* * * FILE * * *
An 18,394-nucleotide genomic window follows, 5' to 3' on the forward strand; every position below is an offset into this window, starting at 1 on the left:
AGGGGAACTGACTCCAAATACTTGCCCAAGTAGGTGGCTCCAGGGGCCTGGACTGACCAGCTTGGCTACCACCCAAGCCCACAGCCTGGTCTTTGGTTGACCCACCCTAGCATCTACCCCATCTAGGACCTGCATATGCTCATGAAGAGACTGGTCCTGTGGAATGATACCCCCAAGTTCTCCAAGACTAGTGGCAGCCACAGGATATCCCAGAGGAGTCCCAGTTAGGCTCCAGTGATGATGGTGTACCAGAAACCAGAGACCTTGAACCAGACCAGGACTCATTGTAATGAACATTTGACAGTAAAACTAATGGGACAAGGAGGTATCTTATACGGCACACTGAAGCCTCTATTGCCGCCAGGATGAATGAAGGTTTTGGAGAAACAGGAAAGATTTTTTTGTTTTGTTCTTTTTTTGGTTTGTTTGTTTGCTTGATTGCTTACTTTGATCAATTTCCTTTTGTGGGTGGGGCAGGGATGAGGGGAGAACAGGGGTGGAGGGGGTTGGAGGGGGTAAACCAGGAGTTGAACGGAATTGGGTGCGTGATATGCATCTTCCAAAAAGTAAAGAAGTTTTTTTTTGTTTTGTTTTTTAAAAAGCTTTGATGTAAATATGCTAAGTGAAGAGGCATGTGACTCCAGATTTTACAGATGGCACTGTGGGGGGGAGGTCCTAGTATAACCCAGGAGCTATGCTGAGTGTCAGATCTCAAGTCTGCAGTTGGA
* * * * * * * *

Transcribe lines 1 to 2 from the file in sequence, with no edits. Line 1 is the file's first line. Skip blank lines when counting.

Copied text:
An 18,394-nucleotide genomic window follows, 5' to 3' on the forward strand; every position below is an offset into this window, starting at 1 on the left:
AGGGGAACTGACTCCAAATACTTGCCCAAGTAGGTGGCTCCAGGGGCCTGGACTGACCAGCTTGGCTACCACCCAAGCCCACAGCCTGGTCTTTGGTTGACCCACCCTAGCATCTACCCCATCTAGGACCTGCATATGCTCATGAAGAGACTGGTCCTGTGGAATGATACCCCCAAGTTCTCCAAGACTAGTGGCAGCCACAGGATATCCCAGAGGAGTCCCAGTTAGGCTCCAGTGATGATGGTGTACCAGAAACCAGAGACCTTGAACCAGACCAGGACTCATTGTAATGAACATTTGACAGTAAAACTAATGGGACAAGGAGGTATCTTATACGGCACACTGAAGCCTCTATTGCCGCCAGGATGAATGAAGGTTTTGGAGAAACAGGAAAGATTTTTTTGTTTTGTTCTTTTTTTGGTTTGTTTGTTTGCTTGATTGCTTACTTTGATCAATTTCCTTTTGTGGGTGGGGCAGGGATGAGGGGAGAACAGGGGTGGAGGGGGTTGGAGGGGGTAAACCAGGAGTTGAACGGAATTGGGTGCGTGATATGCATCTTCCAAAAAGTAAAGAAGTTTTTTTTTGTTTTGTTTTTTAAAAAGCTTTGATGTAAATATGCTAAGTGAAGAGGCATGTGACTCCAGATTTTACAGATGGCACTGTGGGGGGGAGGTCCTAGTATAACCCAGGAGCTATGCTGAGTGTCAGATCTCAAGTCTGCAGTTGGA